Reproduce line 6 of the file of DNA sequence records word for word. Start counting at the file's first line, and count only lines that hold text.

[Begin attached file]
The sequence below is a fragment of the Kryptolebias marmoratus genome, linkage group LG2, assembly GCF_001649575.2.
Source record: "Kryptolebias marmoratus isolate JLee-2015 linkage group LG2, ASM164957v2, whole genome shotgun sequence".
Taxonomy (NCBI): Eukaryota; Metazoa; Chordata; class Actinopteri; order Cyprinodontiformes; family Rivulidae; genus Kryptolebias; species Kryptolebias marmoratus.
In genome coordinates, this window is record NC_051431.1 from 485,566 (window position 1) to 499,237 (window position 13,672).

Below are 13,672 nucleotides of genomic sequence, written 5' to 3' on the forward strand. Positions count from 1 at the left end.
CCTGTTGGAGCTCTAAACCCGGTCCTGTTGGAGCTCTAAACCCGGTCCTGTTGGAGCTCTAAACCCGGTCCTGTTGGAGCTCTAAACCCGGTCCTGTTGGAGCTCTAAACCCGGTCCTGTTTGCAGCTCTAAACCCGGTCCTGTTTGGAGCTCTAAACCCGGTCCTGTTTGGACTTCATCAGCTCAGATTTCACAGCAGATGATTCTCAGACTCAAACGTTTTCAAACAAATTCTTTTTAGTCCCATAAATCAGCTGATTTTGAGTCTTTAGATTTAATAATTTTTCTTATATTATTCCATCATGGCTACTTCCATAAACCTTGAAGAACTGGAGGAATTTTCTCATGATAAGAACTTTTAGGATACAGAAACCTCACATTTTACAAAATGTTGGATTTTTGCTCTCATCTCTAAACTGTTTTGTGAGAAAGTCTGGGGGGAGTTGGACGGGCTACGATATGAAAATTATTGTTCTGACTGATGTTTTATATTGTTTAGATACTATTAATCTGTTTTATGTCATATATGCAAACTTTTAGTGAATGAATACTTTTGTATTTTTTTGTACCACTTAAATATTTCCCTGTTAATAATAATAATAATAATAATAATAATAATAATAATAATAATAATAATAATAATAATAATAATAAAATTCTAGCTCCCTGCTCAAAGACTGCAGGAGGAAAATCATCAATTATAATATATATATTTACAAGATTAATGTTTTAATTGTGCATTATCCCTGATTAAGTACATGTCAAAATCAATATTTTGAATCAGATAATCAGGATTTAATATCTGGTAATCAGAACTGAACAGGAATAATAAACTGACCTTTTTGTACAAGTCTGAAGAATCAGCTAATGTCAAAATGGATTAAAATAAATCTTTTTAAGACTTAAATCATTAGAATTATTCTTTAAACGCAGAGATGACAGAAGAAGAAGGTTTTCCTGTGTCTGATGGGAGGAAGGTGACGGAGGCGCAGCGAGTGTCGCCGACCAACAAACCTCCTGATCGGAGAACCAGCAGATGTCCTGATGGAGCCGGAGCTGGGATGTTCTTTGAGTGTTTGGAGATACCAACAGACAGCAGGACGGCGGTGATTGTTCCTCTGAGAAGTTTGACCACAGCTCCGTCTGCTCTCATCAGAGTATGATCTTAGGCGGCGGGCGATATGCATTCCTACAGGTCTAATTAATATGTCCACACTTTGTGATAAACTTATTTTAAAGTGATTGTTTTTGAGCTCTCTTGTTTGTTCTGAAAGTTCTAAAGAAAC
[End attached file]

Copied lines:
CCTGTTGGAGCTCTAAACCCGGTCCTGTTGGAGCTCTAAACCCGGTCCTGTTGGAGCTCTAAACCCGGTCCTGTTGGAGCTCTAAACCCGGTCCTGTTGGAGCTCTAAACCCGGTCCTGTTTGCAGCTCTAAACCCGGTCCTGTTTGGAGCTCTAAACCCGGTCCTGTTTGGACTTCATCAGCTCAGATTTCACAGCAGATGATTCTCAGACTCAAACGTTTTCAAACAAATTCTTTTTAGTCCCATAAATCAGCTGATTTTGAGTCTTTAGATTTAATAATTTTTCTTATATTATTCCATCATGGCTACTTCCATAAACCTTGAAGAACTGGAGGAATTTTCTCATGATAAGAACTTTTAGGATACAGAAACCTCACATTTTACAAAATGTTGGATTTTTGCTCTCATCTCTAAACTGTTTTGTGAGAAAGTCTGGGGGGAGTTGGACGGGCTACGATATGAAAATTATTGTTCTGACTGATGTTTTATATTGTTTAGATACTATTAATCTGTTTTATGTCATATATGCAAACTTTTAGTGAATGAATACTTTTGTATTTTTTTGTACCACTTAAATATTTCCCTGTTAATAATAATAATAATAATAATAATAATAATAATAATAATAATAATAATAATAATAATAATAATAAAATTCTAGCTCCCTGCTCAAAGACTGCAGGAGGAAAATCATCAATTATAATATATATATTTACAAGATTAATGTTTTAATTGTGCATTATCCCTGATTAAGTACATGTCAAAATCAATATTTTGAATCAGATAATCAGGATTTAATATCTGGTAATCAGAACTGAACAGGAATAATAAACTGACCTTTTTGTACAAGTCTGAAGAATCAGCTAATGTCAAAATGGATTAAAATAAATCTTTTTAAGACTTAAATCATTAGAATTATTCTTTAAACGCAGAGATGACAGAAGAAGAAGGTTTTCCTGTGTCTGATGGGAGGAAGGTGACGGAGGCGCAGCGAGTGTCGCCGACCAACAAACCTCCTGATCGGAGAACCAGCAGATGTCCTGATGGAGCCGGAGCTGGGATGTTCTTTGAGTGTTTGGAGATACCAACAGACAGCAGGACGGCGGTGATTGTTCCTCTGAGAAGTTTGACCACAGCTCCGTCTGCTCTCATCAGAGTATGATCTTAGGCGGCGGGCGATATGCATTCCTACAGGTCTAATTAATATGTCCACACTTTGTGATAAACTTATTTTAAAGTGATTGTTTTTGAGCTCTCTTGTTTGTTCTGAAAGTTCTAAAGAAAC